September 8, 2015 / 3:12pm
Ben Hall’s massive sculpture, The Drill (2015), includes a lot of mash-ups. One side is covered by a quilt the artist made, with patches dedicated to the Monopoly FREE PARKING square, a Situationist riff on the Adidas slogan, and the merger-in-name of two entities: Radical anarchist and political activist Emma Goldman (1869–1940) and Goldman Sachs, Goldman Sachs a leading global investment banking, securities and investment management firm. This unlikely combination prompted an imagined meeting between the two, written by Rachel Krislov, MOCA Cleveland’s summer 2015 Curatorial Intern.
Somewhere in the metaphorical world, Emma Goldman and Goldman Sachs walk into a bar.
Emma orders a vodka – the real deal, made from actual potatoes, not that Smirnoff bullshit. Why do capitalists insist on making the best things in life terrible just so that they sell better?
Sachs orders a craft beer. He lifts it for inspection in a manicured, Rolex-adorned hand. It’s got a really long name, and according the proud label at the back, the organic, non-GMO wheat it’s made from is imported from Belgium, where each granule was kissed by a virgin wearing white silk, which was, in turn, imported from Japan. It’s raspberry flavored. The raspberries were grown in California (where the dwindling groundwater will imminently bankrupt hundreds of farmers, creating a succulent opportunity for bailout profits). That makes this beer 100% American, from the good ol’ U.S. of A.
Sachs is proud to be a patriot.
He casts a superior glance around the bar as though he owns it (which he does, for now), taking in the patrons, the laughter and the clinking of glasses. His gaze rolls to a halt on Emma’s form, unsettlingly masculine in the hard line of the jaw and the austere style of the hair and clothes. While she doesn’t look like someone he’d normally associate himself with, her antique clothes and proud, straight back might be indicators of some hidden wealth.
She’s only a couple of stools down the bar, and, after a moment of consideration, he leans toward her.
“Good evening, ma’am. What brings you to this fine establishment?”
She glances back at him balefully, utterly unimpressed. “Vodka,” she explains succinctly, and turns away again.
Sachs, ever vigilant in his pursuit of new wealth to plunder, is undeterred. “And how do you find the drinks? As new proprietor here, I’d be charmed to know your thoughts.”
Her eyes narrow. “The vodka, while unexceptional, is passable. I have many more thoughts on your title of proprietor, on property and its ownership. I am deeply convinced that in modern capitalism, economic exploitation rather than political oppression is the real enemy of the people.”
Sachs’ eyebrows, bushy and greying, shoot upwards, face pinching in offense. “Have you no respect for your country?! Capitalism is the very foundation of the United States.”
Emma is incensed and impassioned. “Were you truly the ‘patriot’ that I suspect you think yourself to be, you would know that this nation’s true foundation is liberty, religious and otherwise. Corporate entities and government alike perpetrate economic exploitation rather than political oppression.”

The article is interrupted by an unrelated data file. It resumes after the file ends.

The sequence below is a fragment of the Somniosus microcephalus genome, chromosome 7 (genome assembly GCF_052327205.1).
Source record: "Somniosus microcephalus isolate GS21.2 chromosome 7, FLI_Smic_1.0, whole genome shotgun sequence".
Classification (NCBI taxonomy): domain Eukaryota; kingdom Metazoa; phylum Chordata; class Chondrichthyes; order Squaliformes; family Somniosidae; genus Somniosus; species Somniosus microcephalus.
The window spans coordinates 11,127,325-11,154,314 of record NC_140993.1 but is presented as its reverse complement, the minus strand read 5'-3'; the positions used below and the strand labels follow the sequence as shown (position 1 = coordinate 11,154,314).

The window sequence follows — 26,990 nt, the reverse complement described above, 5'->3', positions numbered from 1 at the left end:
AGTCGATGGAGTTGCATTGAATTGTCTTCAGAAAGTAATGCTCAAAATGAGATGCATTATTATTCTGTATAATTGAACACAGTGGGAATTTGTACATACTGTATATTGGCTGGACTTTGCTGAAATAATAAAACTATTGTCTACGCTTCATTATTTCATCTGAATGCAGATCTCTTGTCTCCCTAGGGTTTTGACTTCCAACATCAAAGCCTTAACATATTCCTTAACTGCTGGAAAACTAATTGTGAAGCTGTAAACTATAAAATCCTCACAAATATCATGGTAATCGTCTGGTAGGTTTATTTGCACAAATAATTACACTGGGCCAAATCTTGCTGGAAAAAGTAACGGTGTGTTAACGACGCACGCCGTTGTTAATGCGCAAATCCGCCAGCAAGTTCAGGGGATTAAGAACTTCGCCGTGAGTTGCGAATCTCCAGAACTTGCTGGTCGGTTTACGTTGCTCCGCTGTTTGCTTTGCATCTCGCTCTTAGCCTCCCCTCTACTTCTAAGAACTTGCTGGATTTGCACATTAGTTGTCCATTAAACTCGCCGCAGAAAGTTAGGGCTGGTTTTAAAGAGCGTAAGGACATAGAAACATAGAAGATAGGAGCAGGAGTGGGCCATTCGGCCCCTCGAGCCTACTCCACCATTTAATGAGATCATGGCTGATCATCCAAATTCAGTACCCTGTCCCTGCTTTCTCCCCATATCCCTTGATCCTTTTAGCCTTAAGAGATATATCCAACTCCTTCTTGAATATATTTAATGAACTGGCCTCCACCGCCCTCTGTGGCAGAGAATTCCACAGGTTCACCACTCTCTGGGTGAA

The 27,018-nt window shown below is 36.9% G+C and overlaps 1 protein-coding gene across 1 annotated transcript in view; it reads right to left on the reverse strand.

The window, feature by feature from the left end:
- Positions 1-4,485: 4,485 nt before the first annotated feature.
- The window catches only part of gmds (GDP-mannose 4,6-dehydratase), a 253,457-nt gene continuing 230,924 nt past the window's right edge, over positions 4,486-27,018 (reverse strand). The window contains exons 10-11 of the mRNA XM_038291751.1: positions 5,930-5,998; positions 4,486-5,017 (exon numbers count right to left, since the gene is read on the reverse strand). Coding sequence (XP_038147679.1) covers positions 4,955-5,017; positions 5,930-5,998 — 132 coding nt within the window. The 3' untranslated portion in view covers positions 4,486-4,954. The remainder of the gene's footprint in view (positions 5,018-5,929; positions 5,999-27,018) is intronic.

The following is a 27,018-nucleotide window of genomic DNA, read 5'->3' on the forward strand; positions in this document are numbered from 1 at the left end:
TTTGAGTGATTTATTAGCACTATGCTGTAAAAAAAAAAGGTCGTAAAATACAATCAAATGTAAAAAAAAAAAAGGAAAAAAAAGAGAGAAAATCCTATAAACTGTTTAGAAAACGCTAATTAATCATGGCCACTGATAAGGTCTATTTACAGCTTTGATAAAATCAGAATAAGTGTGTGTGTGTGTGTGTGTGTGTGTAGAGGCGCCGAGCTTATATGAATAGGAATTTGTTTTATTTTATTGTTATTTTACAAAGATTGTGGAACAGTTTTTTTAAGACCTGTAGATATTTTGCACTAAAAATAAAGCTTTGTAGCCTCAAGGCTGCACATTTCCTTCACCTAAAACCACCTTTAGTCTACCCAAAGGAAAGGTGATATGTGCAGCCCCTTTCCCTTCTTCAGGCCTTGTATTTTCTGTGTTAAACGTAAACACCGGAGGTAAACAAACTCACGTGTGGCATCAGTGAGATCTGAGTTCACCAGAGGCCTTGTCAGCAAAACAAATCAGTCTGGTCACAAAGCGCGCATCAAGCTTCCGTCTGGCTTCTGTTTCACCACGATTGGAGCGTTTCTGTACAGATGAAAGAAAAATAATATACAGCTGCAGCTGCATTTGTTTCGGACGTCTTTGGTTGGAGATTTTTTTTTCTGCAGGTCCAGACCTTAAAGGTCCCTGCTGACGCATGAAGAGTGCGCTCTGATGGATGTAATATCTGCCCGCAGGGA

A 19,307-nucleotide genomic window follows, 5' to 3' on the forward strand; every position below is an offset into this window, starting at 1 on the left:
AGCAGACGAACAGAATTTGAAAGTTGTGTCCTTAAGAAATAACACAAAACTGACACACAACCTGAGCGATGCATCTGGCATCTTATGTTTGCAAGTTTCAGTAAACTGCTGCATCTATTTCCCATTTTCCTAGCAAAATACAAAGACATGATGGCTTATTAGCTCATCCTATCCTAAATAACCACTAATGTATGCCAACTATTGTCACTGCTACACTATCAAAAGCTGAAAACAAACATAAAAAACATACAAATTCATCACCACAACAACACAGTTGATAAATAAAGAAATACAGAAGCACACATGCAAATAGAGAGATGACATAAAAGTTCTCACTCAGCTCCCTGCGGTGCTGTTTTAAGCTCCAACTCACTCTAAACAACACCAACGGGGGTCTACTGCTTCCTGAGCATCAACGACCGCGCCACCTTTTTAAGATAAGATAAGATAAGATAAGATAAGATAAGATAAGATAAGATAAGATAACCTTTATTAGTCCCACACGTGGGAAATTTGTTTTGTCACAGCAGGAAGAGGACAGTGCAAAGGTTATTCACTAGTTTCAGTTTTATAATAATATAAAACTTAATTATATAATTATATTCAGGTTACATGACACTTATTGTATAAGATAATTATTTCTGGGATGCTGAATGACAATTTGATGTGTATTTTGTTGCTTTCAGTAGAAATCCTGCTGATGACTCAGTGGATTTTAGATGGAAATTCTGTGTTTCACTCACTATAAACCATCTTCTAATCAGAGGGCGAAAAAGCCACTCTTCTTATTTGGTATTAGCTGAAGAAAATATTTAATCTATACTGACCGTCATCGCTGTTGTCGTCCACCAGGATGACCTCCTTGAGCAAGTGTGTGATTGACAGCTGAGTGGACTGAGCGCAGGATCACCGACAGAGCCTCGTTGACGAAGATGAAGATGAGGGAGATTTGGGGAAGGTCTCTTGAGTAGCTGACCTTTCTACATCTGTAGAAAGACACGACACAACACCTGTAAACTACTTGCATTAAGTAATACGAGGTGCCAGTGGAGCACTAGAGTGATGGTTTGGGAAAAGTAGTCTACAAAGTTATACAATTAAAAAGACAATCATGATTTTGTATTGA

“I’M a corporate entity!” Sachs growls, lurching to Italian leather shoe-clad feet. He knocks away his barstool in self-important outrage. “My name is Goldman Sachs, and we don’t EXPLOIT anyone! We consistently win awards for excellence as an employer. Legal and profitable business practice is as American as apple pie!”
Emma jumps up too. Her pince-nez move down her face as it twists in righteous passion. “You! You have badly broken the lives of countless Americans whose money you pilfered and misused to create wealth for only yourself. Worse yet, Americans are ready to hang, electrocute, or lynch anyone, who, from economic necessity, will risk his own life in the attempt upon that of an industrial magnate.”
Sachs puffs, “It’s true that we’re wealthy and successful, but we are no villains. In fact, we are philanthropists! We have contributed to many great humanitarian causes.”
“And governmental campaigns,” Emma amends. “Corporations like you have usurped any power the government system might once have touted. Your pour money into the pockets of your financial allies, and they in turn mold the very law to their greedy will. The political arena leaves one no alternative, one must either be a dunce or a rogue. I will always choose the latter.”
“We ARE changing the world,” Sachs assures. “We’re changing it for the better. Our choice, our actions give American people the lives they’ve always dreamed of.”
“You are a LEECH. But no matter how large you grow from gorging on the blood and sweat of others, there will always be those who revolt. Revolution is but thought carried into action, and you cannot erase anything so enduring as a righteous idea!”
Sachs has had enough. “I assure you: even if your allegations were truthful, we would never allow them to impugn our image as a philanthropic American success story. There is nowhere in this nation you would be safe from our financial grasp. There would be no escape, no dancing around the consequences.”
Emma is also long past her tolerance. She motions to the bartender for another drink and her tab. Slamming an appropriate sum down on the counter, she raises the full glass in her hand. She stands before Sachs, straight-backed and unyielding.
"If I can't dance to it, it's not my revolution." And with that, she tosses the drink in Sachs’ face and marches from the bar.
To view Goldman Sachs’ official website, click here. For a former employee’s take on Goldman Sachs, click here. For basic info on the feminist anarchist Emma Goldman, click here. To read works written by Emma Goldman, click here.